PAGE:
Today, Michael Ignatieff is the leader of the Liberal Party of Canada and he’s starting to show strong gaffe potential, a lack of clear policy direction and a generally aloof attitude towards the Canadian electorate. In fairness, I’d say that Ignatieff is much more calm and calculated that his hapless predecessor and instead, we find him focused on the long game. This should help Liberal prospects. Yet, Ignatieff is failing along the predicted lines of the original Conservative assessment. Yesterday, in Cambridge, the good professor mused that “we will have to raise taxes”. As a front-runner-turned-crowned-leader of the Liberal Party, Ignatieff never needed to wedge and never needed to segment in order to differentiate his campaign. It is unclear as to why in a trajectory largely devoid of policy pronouncements that of the rare policy musings he is making, he is offering ideas that are generally seen as unpopular. For example, in an interview with CityTV’s Richard Madan last December, the Liberal leader mused that he’s open to reversing the Conservative’s 2% GST cut.
Few election campaigns have seen bold policy stands by leaders fail so spectacularly. Despite this, we recently saw how the idea of funding non-Catholic faith-based religious schools sunk the PC Party’s prospects during the last Ontario election and for the Liberal Party of Canada, the carbon tax was a federal electoral disaster in 2008. Though Mr. Dion will be scapegoated with the carbon tax and conveniently shelved away, the Liberals will be considering the policy again at their next convention. Though in truth, Mr. Ignatieff was the original proponent of the tax.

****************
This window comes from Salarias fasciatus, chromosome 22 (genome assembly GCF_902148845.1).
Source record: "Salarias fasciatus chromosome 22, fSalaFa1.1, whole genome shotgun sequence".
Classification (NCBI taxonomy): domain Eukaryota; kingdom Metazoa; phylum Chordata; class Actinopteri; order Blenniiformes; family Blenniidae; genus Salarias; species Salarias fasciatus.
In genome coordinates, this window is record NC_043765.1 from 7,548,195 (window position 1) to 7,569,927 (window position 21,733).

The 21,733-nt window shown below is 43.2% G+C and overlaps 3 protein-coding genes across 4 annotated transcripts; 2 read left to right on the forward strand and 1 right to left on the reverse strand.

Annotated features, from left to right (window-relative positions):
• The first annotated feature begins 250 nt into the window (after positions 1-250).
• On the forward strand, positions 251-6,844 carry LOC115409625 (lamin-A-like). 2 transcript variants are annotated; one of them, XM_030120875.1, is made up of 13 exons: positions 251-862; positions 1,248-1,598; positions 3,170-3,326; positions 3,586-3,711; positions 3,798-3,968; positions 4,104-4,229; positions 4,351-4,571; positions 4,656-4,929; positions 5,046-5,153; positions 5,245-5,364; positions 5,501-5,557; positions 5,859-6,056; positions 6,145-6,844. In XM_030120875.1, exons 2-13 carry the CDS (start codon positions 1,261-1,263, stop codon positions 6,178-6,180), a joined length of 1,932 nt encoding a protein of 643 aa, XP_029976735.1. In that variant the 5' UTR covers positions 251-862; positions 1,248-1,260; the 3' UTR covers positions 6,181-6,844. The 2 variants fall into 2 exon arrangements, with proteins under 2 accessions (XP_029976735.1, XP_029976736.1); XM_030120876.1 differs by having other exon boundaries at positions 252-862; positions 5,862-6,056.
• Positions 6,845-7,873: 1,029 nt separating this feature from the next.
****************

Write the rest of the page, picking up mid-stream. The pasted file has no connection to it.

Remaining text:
Now it seems that Mr. Ignatieff is against such a tax but how can we be so sure given his reversal on this policy that his membership is now proposing? For Mr. Ignatieff, whether we’re taxed on carbon, income, or our purchases, what he’s made clear is that under his leadership our taxes would go up. Though cliché, this paraphrased statement holds:
“A carbon tax if necessary, but not necessarily a carbon tax.”
or rather, “a tax is necessary, but not necessarily a carbon tax.”
Mr. Rae would have been a wonderful leader for the Conservatives to oppose, unelectable as he would have been though disastrous for Canadians should have assumed residency at 24 Sussex Drive. Mr. Dion would have raised our taxes with a carbon tax. With Mr. Ignatieff, we know that while times are tough, he’d heap on increased government burden. At least with Mr. Dion, we would have known where it was coming from and how to brace ourselves. Terrible Liberal fiscal policy makes for good Conservative electoral prospects. Terrible and ambiguous Liberal fiscal policy makes for great Conservative electoral prospects.
Conservatives are looking forward to a Liberal party led by the professor on loan from Massachusetts. They’re anticipating the Canadian reaction of watching Mr. Ignatieff debate himself on how to best raise our taxes.